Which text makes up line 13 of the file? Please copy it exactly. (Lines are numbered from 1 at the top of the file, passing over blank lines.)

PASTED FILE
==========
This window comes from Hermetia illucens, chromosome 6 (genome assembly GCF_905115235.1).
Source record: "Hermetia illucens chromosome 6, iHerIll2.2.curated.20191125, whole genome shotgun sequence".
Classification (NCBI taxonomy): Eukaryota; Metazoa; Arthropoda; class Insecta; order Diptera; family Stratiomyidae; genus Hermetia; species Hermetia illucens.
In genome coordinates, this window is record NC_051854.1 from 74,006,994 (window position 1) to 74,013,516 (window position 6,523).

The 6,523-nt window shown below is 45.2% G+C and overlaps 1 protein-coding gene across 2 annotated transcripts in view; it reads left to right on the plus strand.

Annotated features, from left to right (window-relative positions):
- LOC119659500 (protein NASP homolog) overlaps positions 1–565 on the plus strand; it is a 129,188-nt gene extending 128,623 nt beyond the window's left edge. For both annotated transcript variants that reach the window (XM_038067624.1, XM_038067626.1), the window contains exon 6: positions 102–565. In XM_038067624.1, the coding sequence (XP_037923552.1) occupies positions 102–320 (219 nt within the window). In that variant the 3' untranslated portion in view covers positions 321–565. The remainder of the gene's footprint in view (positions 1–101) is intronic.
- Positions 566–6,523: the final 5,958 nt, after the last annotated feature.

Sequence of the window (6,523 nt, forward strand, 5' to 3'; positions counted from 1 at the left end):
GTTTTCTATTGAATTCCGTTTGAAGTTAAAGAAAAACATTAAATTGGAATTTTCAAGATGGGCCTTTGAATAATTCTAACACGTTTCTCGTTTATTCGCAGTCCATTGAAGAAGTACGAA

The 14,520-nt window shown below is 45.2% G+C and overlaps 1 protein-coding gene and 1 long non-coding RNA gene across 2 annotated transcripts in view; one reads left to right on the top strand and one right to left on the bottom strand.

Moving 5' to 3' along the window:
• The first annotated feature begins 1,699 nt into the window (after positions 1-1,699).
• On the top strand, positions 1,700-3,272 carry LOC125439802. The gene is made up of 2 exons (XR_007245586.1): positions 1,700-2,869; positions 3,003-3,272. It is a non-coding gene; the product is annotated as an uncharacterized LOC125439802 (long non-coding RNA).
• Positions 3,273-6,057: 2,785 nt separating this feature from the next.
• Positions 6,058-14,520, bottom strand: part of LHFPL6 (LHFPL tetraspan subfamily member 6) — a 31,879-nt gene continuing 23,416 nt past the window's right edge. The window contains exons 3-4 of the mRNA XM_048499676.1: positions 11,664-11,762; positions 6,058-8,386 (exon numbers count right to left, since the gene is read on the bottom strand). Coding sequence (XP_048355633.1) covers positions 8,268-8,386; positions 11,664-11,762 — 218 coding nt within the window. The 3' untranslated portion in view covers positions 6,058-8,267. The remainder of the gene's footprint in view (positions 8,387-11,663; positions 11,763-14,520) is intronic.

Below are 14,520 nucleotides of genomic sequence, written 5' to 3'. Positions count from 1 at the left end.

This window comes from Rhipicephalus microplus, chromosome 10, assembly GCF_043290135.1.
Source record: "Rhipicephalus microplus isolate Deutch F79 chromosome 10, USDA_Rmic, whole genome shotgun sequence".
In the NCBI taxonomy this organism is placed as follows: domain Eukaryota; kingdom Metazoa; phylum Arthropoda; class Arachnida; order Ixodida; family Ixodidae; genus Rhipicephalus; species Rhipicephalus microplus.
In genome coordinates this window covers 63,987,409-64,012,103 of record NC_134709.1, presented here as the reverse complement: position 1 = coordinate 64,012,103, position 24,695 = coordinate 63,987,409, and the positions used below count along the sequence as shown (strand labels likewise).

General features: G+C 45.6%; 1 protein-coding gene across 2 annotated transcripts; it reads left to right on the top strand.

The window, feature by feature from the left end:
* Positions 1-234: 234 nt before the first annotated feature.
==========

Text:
• The first annotated feature begins 1,699 nt into the window (after positions 1-1,699).